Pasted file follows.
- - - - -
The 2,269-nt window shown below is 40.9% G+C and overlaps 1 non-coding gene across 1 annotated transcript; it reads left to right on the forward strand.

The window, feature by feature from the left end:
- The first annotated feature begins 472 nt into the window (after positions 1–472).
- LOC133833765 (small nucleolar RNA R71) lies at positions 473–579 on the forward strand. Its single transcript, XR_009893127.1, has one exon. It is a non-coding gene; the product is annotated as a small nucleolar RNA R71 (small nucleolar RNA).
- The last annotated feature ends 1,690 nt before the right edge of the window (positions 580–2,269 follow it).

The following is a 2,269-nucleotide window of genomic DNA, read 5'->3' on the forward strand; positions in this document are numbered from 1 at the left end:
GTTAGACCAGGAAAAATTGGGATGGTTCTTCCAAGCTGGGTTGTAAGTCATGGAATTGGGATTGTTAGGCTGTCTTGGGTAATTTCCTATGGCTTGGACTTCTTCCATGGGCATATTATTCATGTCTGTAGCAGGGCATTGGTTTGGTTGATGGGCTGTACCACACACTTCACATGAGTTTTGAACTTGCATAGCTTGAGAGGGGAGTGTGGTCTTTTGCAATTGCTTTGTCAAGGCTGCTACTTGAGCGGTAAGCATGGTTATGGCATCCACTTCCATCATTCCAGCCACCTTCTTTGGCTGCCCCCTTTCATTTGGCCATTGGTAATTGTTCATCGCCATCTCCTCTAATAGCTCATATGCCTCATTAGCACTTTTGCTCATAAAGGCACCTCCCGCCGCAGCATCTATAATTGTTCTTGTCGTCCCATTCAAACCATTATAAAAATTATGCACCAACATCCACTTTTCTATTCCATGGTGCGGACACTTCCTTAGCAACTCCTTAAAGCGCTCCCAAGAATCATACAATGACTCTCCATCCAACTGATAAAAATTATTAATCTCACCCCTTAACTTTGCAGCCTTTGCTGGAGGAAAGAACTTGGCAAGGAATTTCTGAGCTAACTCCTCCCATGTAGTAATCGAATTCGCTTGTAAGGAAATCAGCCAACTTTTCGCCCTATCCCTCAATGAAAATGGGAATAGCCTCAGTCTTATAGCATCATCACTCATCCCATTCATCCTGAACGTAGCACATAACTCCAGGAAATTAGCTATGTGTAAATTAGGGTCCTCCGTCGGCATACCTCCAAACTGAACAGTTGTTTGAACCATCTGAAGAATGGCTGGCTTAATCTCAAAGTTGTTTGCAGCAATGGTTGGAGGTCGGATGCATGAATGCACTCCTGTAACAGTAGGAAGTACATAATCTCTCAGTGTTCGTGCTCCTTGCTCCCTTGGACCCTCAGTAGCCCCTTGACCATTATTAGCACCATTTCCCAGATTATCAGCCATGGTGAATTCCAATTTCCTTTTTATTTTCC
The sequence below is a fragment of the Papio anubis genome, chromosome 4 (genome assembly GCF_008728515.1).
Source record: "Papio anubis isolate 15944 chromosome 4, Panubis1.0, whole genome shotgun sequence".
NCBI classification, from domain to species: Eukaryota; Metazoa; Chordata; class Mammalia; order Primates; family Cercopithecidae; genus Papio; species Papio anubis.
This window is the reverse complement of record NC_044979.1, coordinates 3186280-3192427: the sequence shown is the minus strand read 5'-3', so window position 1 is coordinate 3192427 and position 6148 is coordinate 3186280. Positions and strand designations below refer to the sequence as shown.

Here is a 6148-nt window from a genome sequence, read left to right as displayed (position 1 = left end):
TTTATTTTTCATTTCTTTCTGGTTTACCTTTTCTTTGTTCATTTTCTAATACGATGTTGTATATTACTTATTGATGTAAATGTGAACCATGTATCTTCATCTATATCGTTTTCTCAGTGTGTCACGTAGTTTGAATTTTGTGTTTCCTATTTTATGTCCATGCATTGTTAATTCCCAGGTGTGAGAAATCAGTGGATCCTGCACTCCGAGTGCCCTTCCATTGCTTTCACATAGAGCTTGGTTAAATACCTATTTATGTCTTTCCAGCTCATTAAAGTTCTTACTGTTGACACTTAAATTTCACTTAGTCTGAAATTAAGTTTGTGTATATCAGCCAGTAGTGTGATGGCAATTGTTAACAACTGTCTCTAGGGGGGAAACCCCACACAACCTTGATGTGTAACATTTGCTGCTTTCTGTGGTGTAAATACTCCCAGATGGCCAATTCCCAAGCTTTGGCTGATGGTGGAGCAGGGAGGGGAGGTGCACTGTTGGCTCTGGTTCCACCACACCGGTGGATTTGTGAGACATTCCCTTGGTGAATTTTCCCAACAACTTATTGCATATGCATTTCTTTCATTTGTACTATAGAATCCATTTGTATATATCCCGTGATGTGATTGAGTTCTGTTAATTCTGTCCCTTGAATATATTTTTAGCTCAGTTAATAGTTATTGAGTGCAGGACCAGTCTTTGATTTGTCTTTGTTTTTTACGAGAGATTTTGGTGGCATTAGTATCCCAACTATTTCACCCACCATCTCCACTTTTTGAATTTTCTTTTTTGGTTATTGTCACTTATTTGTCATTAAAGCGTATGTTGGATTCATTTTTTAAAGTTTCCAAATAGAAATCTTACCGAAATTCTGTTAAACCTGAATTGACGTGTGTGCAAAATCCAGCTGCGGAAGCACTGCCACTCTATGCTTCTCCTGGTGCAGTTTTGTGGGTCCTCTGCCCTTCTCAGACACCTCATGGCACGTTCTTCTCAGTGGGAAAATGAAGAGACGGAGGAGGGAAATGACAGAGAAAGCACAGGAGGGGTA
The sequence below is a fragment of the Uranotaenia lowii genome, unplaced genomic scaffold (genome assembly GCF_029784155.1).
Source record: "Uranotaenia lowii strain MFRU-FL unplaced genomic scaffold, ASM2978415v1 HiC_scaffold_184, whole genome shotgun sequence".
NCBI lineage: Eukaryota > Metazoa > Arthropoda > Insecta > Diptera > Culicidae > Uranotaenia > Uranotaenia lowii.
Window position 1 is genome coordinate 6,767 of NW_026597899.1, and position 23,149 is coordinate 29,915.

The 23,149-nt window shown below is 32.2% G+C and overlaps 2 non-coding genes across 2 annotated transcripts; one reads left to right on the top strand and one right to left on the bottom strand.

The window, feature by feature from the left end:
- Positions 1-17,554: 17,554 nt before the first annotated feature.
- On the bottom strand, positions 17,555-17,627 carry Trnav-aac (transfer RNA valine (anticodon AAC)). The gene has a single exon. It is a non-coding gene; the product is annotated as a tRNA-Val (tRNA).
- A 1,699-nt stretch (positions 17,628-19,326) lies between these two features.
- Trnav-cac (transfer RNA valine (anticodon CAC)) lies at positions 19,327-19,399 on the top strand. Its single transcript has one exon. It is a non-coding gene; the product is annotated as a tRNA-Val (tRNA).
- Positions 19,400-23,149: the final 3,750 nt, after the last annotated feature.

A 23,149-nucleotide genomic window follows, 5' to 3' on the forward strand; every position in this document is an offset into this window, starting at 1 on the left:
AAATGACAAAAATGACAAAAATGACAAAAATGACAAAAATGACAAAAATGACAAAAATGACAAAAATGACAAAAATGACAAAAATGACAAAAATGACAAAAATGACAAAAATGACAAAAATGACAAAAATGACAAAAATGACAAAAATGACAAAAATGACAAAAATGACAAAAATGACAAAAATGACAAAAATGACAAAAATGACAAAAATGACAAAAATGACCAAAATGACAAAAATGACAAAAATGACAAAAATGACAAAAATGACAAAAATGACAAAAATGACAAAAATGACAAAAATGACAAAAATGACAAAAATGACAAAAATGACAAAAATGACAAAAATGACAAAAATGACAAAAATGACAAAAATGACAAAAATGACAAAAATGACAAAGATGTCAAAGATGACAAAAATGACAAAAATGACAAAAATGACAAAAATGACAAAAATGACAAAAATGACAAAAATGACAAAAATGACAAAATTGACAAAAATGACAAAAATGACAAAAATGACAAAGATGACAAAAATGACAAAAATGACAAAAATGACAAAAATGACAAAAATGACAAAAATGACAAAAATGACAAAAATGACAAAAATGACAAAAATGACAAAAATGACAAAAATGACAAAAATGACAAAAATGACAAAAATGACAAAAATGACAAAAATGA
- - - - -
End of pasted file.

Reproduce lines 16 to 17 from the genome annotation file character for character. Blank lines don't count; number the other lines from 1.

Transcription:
NCBI lineage: Eukaryota > Metazoa > Arthropoda > Insecta > Diptera > Culicidae > Uranotaenia > Uranotaenia lowii.
Window position 1 is genome coordinate 6,767 of NW_026597899.1, and position 23,149 is coordinate 29,915.